Nutritional status and socio-ecological factors associated with overweight/obesity at a rural-serving US-Mexico border university
Citation: Wilson SL, Gallivan A, Kratzke C, Amatya A. Nutritional status and socio-ecological factors associated with overweight/obesity at a rural-serving US-Mexico border university. Rural and Remote Health (Internet) 2012; 12: 2228. Available: http://www.rrh.org.au/articles/subviewnew.asp?ArticleID=2228 (Accessed 17 October 2017)
Introduction: Globesity (the global epidemic of obesity), like undernutrition at the opposite end of the malnutrition spectrum, affects virtually all age and socioeconomic groups in developed and developing countries. Genetics, comorbid diseases and lifestyle factors have been associated with obesity and weight gain for college students. Little is known about obesity and lifestyle factors of campus students and employees located in rural areas. The purpose of this study was to examine the prevalence of overweight/obesity and socioecological elements of the obesogenic environment at a rural-serving US–Mexico border university.Key words: body mass index (BMI), globesity, obesity, obesogenic environment, overweight, rural health, USA, US–Mexico border.
Methods: Data were collected using a cross-sectional, convenience sample by anasynchronous electronic survey submitted to approximately 23 000 students, faculty and staff on the main campus of New Mexico State University. Self-reported anthropometric indicators were used as proxy measures of nutritional status. Factors analyzed include the prevalence overweight/obesity from calculated body mass index (BMI) and self-identified body image in the contexts of sex, age, ethnicity, role at the university (student or employee) and residence. Body mass index categories were analyzed for associations with reported prevalence of stress indicators such as clinically diagnosed anxiety or depression, and major diseases such as diabetes, hypertension, heart disease, cancer and stroke.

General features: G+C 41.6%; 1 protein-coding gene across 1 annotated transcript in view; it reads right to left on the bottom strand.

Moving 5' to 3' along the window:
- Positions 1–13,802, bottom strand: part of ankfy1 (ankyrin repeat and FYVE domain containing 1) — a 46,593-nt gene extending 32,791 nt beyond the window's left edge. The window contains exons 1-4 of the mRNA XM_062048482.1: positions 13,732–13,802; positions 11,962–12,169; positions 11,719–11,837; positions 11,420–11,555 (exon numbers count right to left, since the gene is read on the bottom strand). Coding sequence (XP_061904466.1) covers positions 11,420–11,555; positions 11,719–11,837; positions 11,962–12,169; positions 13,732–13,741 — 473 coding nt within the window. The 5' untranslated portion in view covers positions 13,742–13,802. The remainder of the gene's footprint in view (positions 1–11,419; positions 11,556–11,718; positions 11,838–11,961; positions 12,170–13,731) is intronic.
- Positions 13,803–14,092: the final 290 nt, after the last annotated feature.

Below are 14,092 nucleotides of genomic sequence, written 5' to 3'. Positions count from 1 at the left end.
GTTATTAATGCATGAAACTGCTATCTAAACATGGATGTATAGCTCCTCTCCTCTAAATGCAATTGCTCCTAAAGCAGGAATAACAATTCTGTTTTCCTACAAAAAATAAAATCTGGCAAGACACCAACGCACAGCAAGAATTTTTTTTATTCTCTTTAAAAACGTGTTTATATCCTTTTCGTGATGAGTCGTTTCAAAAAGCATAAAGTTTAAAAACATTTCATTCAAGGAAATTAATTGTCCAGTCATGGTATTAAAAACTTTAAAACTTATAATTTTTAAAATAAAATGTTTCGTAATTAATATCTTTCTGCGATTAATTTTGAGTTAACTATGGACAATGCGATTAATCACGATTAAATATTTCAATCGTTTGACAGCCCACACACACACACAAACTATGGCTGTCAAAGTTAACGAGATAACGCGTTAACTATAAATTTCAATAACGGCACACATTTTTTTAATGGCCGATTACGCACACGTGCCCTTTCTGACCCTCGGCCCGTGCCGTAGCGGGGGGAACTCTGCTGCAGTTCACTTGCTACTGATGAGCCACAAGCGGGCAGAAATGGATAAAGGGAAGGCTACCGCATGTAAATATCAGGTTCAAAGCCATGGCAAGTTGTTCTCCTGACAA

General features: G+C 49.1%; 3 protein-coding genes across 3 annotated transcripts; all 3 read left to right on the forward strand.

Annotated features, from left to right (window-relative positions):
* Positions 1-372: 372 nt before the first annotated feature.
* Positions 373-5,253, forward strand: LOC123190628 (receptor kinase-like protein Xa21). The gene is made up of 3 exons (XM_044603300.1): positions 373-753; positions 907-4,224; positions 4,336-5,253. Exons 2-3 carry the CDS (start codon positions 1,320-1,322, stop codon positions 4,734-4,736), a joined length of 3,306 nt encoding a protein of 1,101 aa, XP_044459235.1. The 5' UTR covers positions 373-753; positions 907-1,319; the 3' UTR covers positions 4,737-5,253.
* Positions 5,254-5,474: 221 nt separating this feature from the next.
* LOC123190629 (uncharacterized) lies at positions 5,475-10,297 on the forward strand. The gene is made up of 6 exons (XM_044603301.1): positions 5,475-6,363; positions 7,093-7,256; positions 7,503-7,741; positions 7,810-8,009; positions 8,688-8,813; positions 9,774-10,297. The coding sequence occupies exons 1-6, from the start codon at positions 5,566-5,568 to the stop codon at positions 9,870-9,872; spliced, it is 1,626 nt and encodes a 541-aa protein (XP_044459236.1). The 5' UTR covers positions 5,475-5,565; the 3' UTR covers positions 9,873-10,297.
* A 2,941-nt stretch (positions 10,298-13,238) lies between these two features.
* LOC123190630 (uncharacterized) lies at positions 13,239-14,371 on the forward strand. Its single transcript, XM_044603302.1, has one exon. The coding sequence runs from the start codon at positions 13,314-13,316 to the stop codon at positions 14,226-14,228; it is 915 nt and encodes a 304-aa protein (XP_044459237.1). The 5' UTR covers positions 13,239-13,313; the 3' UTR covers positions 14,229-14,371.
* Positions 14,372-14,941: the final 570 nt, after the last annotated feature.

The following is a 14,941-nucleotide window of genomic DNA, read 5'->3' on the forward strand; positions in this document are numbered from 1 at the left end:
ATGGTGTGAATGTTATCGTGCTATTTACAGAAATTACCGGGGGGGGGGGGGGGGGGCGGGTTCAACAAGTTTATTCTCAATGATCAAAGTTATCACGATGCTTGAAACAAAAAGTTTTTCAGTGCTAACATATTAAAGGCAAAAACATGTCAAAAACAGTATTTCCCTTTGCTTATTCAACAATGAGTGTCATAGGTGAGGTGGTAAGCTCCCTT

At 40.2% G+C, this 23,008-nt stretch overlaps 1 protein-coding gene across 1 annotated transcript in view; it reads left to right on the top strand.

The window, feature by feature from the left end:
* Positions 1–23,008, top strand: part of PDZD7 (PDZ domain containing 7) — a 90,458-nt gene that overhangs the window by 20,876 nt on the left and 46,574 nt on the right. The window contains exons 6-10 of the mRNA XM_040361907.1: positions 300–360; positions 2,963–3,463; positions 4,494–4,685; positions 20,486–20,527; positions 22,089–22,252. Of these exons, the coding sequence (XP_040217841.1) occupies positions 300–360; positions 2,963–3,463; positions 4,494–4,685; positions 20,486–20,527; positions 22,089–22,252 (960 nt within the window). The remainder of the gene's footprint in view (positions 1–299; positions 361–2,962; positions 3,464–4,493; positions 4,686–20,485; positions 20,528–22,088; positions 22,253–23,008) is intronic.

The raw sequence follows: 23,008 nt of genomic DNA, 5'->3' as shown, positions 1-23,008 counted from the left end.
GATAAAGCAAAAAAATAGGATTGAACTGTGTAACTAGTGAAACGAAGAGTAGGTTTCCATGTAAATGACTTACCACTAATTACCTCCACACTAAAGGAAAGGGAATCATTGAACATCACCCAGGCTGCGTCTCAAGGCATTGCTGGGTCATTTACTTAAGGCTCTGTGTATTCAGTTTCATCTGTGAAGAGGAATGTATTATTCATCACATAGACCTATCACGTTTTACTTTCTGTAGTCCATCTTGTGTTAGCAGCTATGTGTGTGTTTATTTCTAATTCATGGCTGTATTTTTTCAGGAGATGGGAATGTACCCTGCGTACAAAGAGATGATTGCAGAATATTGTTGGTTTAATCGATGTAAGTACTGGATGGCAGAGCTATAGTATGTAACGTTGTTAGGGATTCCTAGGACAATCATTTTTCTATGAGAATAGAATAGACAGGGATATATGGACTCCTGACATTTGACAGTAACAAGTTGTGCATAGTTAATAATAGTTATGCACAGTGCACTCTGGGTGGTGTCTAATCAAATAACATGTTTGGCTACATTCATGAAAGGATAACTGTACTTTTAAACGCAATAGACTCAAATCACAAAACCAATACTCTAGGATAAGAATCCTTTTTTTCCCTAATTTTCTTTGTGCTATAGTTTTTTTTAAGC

Results: A total of 3962 completed surveys were analyzed. Self-reported respondent rates (n=3962) of overweight and obese individuals (47.2%) were less than those reported for the state (60.7%) in a 2010 national survey. When BMI was analyzed by sex, there was a significant difference (p=0.003) between males and females. More males were overweight and obese than females. When BMI and BMI categories were assessed by age, ethnicity, role at the university and residence, each variable was found to have statistically significant differences.
Conclusion: No one demographic or socioecological factor appears to have a predominant role in predicting obesity in the participants studied at this rural-serving university. The authors conclude that levels of overweight and obesity are multifactorial and should be addressed with more holistic actions. These findings suggest that future studies should look more closely at stressors in the environment as well as culturally acceptable versus ideal notions of weight and corpulence. Study findings also suggest that early intervention will be critical to reducing levels of overweight/obesity and associated complications as the population ages. Finally, this study provides evidence for health educators and policy makers to go beyond exercise and calories in/out to develop educational materials that can cross many barriers of culture, age, ethnicity, educational level, residence and body image.
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